A Primer on Pigtail insertion. #FOAMed, #FOAMcc

So I recorded this for our incoming residents to Santa Cabrini ICU, whom we expect to become well versed in this procedure by the end of their rotation with us. The difference between a smooth and simple insertion – best for both patient and operator, is in the little details.

Figured I might as well put it up on #FOAMed in case anyone else may benefit!

Here is the podcast:

 

And here is a video displaying the technique.

 

cheers

 

Philippe

 

 

L’Échographie au chevet pour l’Interniste: ASMIQ/CCUS 2014, #FOAMed, #FOAMcc, #FOAMus

Belle journée aujourd’hui à a deuxième collaboration éducative entre l’ASMIQ (Association des Spécialistes en Médecine Interne du Quebec) et le CCUS, lorsque une trentaine d’internistes ont approfondi leur habiletés échographiques.

Tel que promis, et dans l’esprit de #FOAMed, voici les présentations et videos:

Dr. Ian Ajmo nous fait une revue de l’évaluation de la volémie, en particulier l’échographie de la veine cave inférieure (VCI):

présentation PDF gestion-voleěmie – copie

vidéo https://vimeo.com/96308958,

Dr. Anne-Patricia Prévost révise l’échographie pulmonaire et cardiaque ciblée:

presentations PDF ASMIQ 2014 coeur ASMIQ 2014 poumons

vidéos:

https://vimeo.com/96315383,         https://vimeo.com/96315382,

 

Merci aussi à Dr. Simon Benoit et Dr. Nicolas Buissières qui ont fait un travail excellent dans les ateliers pratiques!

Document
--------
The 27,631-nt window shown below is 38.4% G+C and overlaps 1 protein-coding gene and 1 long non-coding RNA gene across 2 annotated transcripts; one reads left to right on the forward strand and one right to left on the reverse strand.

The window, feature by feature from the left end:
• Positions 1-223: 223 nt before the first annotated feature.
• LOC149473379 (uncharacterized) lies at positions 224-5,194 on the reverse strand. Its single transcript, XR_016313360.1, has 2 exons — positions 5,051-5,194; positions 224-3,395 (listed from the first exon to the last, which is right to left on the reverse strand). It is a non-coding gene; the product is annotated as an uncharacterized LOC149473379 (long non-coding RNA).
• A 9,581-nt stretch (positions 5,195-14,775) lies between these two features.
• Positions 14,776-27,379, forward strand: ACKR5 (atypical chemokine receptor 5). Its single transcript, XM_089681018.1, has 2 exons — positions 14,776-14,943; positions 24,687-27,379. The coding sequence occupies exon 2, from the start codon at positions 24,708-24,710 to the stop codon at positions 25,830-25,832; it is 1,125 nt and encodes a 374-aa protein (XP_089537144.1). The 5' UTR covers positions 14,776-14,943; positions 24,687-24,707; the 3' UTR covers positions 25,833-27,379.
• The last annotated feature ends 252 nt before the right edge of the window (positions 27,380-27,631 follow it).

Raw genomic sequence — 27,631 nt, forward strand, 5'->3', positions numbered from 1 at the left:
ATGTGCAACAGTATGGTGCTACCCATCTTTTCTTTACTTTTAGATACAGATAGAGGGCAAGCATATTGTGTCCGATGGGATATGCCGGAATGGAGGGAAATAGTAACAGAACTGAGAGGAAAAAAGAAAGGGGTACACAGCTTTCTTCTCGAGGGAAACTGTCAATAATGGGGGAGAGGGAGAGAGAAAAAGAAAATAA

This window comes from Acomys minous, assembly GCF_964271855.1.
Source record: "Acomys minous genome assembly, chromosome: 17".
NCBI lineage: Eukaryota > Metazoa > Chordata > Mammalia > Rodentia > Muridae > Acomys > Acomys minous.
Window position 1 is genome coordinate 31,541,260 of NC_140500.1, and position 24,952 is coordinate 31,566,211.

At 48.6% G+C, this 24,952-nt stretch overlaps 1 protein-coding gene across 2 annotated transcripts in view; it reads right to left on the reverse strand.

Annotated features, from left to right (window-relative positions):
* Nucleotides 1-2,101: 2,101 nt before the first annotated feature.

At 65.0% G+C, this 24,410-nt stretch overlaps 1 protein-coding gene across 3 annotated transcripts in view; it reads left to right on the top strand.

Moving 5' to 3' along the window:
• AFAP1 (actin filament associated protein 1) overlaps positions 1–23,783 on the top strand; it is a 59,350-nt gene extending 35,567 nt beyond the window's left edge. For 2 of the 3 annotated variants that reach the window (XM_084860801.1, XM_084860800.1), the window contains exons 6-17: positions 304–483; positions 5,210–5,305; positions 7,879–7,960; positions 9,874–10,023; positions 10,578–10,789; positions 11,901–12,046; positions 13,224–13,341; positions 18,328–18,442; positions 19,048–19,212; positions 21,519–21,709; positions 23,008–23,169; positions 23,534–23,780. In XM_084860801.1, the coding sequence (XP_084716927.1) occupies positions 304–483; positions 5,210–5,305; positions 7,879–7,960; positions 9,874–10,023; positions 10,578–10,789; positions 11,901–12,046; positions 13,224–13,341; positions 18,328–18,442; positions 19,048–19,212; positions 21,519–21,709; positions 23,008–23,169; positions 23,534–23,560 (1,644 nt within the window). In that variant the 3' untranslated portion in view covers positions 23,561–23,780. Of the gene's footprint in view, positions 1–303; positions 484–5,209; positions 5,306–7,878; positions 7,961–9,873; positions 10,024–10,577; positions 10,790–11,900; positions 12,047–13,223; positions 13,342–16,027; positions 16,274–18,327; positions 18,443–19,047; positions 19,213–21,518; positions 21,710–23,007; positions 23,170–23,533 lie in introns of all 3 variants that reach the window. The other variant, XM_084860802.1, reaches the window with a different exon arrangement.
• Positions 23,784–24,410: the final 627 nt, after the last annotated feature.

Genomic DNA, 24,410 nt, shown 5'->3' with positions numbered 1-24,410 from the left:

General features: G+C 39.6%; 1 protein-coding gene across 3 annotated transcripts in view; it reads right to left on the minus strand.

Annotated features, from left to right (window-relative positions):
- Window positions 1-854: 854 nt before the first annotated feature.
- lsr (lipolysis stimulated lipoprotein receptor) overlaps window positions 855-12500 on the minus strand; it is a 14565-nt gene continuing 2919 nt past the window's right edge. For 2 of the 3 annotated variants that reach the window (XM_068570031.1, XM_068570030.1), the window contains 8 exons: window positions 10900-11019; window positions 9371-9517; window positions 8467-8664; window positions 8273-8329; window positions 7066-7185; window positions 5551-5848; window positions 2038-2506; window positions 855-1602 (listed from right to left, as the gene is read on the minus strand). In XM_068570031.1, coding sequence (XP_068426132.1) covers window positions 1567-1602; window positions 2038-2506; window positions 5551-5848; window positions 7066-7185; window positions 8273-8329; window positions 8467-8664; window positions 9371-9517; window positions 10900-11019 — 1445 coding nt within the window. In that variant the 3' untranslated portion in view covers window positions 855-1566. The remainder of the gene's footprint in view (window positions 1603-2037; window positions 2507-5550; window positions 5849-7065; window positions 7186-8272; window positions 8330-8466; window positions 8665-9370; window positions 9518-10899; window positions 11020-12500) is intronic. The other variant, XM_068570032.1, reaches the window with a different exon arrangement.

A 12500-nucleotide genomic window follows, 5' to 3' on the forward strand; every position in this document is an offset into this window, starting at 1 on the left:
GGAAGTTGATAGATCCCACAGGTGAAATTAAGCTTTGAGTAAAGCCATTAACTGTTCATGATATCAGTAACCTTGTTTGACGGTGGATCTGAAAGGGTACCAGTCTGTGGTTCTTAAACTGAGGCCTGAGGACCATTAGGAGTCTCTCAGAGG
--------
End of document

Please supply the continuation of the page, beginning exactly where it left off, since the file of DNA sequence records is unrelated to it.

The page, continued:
Philippe

 

A Paradigm shift: re-thinking sepsis, and maybe shock in general… #FOAMed, #FOAMcc

Thomas Kuhn, physicist and philosopher, in his groundbreaking and science changing text, The Structure of Scientific Revolutions, states that:

“Successive transition from one paradigm to another via revolution is the usual developmental pattern of a mature science.”

In other words, a science has growing pains and is bound to have a fair bit of debate and controversy, until a new paradigm becomes dominant.  I think that there is a current – in part prompted by the power of socio-professional media which has allowed minds to connect and knowledge to spread – that will see many of the things that are now “Standard of Care” out the door.

So first of all, the following are must-listens, the first a lecture by Paul Marik, whom I have had the chance to collaborate with in the last years and respect greatly, on knowledge, experience, and even more on his refusal to take anything for granted and being in a seemingly-constant quest for the improvement of medicine.

The second link is Scott Weingart’s take on it, which I think is equally awesome.

I think Paul is pushing the envelope in an essential way, and Scott does a fantastic job of seeing or putting it in perspective. Enjoy:

http://emcrit.org/podcasts/paul-marik-fluids-sepsis/

http://emcrit.org/podcasts/fluids-severe-sepsis/

My (very) humble opinion on this is a rather simple, almost philosophical one:  why are we seemingly obsessed with treating a predominantly vasodilatory pathology with large amounts of volume?  I’ve said this in previous posts and podcasts, but this, in my opinion, is largely cultural and dogmatic. “Levophed – Leave’em dead” is something I heard as a student and resident, and came to take for granted that I should give lots of fluid in hopes of avoiding pressors… But there’s no evidence at all to support this.  The common behavior of waiting until someone has clearly failed volume resuscitation before starting pressors befuddles me (think how long it takes to get two liters of fluid in most ERs…).  If I was in that bed, I’d much rather spend an hour a bit “hypertensive” (eg with a MAP above 70) than a bit hypotensive while awaiting final confirmation that I do, in fact, need pressors.